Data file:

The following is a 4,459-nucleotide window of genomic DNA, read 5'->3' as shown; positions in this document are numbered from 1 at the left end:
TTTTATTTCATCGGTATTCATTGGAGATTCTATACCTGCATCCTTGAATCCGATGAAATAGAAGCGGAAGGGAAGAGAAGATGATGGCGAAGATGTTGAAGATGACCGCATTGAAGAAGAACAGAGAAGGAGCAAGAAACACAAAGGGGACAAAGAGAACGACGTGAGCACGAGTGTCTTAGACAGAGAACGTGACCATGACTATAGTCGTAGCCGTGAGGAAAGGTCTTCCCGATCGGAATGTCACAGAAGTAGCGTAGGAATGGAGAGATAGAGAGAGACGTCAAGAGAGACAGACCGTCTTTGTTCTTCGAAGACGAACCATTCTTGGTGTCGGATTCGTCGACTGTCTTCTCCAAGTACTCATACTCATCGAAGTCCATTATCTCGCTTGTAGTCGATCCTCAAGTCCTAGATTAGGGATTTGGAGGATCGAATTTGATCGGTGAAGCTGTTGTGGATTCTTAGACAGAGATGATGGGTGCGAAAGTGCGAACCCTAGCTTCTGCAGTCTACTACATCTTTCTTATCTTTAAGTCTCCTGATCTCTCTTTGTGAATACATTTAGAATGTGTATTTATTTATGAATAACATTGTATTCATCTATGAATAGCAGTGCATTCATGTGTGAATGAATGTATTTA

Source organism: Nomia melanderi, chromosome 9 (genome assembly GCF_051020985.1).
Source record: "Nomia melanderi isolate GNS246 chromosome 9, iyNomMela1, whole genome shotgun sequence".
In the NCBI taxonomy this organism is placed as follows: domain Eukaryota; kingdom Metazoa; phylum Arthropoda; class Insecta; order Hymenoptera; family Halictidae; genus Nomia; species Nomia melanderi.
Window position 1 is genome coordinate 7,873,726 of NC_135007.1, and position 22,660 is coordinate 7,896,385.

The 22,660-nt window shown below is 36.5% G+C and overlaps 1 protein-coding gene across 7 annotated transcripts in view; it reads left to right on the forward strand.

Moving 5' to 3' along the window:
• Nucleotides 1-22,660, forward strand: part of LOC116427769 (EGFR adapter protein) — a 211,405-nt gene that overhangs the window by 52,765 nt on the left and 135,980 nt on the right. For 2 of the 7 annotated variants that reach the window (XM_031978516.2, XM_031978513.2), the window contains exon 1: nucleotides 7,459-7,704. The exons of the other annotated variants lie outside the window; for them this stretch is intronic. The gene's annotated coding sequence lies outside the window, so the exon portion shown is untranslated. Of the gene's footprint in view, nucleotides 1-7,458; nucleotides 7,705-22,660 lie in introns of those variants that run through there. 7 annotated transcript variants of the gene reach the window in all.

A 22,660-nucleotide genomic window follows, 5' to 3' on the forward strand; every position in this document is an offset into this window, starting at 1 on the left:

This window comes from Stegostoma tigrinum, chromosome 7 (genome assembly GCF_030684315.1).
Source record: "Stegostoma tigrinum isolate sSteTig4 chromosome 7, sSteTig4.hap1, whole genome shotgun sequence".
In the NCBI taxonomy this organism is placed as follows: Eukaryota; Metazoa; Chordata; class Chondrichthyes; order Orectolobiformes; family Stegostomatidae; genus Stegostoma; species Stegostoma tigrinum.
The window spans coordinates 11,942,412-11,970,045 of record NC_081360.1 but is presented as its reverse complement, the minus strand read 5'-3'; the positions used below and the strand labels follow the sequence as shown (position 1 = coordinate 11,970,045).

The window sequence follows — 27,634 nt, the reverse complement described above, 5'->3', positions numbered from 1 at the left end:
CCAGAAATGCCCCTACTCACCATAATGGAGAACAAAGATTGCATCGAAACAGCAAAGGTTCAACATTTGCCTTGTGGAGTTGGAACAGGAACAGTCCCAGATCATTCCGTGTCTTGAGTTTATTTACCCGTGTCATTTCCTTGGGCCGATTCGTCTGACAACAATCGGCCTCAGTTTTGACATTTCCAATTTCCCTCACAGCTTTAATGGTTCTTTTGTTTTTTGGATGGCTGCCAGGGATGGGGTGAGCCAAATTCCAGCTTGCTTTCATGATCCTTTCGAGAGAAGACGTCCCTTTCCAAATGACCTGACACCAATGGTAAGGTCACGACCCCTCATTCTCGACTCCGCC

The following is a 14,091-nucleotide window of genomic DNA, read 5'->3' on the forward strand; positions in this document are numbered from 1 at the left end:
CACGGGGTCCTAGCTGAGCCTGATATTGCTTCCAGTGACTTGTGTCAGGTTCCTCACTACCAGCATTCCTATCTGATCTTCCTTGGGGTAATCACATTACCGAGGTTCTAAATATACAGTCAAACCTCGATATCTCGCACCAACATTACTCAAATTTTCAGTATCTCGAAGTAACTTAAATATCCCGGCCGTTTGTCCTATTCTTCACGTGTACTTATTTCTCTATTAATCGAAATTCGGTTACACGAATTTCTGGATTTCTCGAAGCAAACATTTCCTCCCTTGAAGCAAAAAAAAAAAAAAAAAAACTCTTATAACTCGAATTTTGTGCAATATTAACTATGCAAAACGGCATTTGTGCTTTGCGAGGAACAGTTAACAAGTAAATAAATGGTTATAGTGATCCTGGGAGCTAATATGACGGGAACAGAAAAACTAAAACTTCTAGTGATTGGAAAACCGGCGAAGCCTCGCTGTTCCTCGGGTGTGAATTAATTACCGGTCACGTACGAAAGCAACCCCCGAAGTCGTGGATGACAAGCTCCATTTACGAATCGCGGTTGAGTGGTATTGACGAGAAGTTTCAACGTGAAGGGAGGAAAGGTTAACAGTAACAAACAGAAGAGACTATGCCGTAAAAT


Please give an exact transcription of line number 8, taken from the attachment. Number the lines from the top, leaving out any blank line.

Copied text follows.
Moving 5' to 3' along the window: